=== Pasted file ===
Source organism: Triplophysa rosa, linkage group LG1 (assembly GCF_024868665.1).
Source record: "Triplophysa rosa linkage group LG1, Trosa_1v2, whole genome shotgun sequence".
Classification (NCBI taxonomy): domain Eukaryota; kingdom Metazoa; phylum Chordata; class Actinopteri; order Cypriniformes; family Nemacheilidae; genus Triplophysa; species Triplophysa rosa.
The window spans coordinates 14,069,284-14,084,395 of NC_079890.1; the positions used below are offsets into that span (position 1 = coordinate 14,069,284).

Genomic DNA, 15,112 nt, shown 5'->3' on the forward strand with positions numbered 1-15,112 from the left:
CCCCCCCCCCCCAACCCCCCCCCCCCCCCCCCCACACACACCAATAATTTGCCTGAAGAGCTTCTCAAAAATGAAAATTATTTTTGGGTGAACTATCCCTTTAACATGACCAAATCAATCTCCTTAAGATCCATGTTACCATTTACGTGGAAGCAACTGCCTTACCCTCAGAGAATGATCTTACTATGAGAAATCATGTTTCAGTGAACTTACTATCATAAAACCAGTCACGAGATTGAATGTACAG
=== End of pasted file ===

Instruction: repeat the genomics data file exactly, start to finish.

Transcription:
Source organism: Triplophysa rosa, linkage group LG1 (assembly GCF_024868665.1).
Source record: "Triplophysa rosa linkage group LG1, Trosa_1v2, whole genome shotgun sequence".
Classification (NCBI taxonomy): domain Eukaryota; kingdom Metazoa; phylum Chordata; class Actinopteri; order Cypriniformes; family Nemacheilidae; genus Triplophysa; species Triplophysa rosa.
The window spans coordinates 14,069,284-14,084,395 of NC_079890.1; the positions used below are offsets into that span (position 1 = coordinate 14,069,284).

Genomic DNA, 15,112 nt, shown 5'->3' on the forward strand with positions numbered 1-15,112 from the left:
CCCCCCCCCCCCAACCCCCCCCCCCCCCCCCCCACACACACCAATAATTTGCCTGAAGAGCTTCTCAAAAATGAAAATTATTTTTGGGTGAACTATCCCTTTAACATGACCAAATCAATCTCCTTAAGATCCATGTTACCATTTACGTGGAAGCAACTGCCTTACCCTCAGAGAATGATCTTACTATGAGAAATCATGTTTCAGTGAACTTACTATCATAAAACCAGTCACGAGATTGAATGTACAG